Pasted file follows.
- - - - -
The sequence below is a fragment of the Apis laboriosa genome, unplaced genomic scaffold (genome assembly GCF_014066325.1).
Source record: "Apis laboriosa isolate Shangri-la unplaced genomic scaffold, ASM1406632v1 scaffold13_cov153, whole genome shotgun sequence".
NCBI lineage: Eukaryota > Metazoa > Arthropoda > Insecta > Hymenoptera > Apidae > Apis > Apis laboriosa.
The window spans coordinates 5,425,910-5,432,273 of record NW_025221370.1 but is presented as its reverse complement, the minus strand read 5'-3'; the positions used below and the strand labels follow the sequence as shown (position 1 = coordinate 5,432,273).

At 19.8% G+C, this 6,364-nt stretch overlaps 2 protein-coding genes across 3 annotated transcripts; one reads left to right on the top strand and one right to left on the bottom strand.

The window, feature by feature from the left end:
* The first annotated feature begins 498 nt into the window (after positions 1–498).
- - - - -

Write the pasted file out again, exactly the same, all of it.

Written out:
The sequence below is a fragment of the Apis laboriosa genome, unplaced genomic scaffold (genome assembly GCF_014066325.1).
Source record: "Apis laboriosa isolate Shangri-la unplaced genomic scaffold, ASM1406632v1 scaffold13_cov153, whole genome shotgun sequence".
NCBI lineage: Eukaryota > Metazoa > Arthropoda > Insecta > Hymenoptera > Apidae > Apis > Apis laboriosa.
The window spans coordinates 5,425,910-5,432,273 of record NW_025221370.1 but is presented as its reverse complement, the minus strand read 5'-3'; the positions used below and the strand labels follow the sequence as shown (position 1 = coordinate 5,432,273).

At 19.8% G+C, this 6,364-nt stretch overlaps 2 protein-coding genes across 3 annotated transcripts; one reads left to right on the top strand and one right to left on the bottom strand.

The window, feature by feature from the left end:
* The first annotated feature begins 498 nt into the window (after positions 1–498).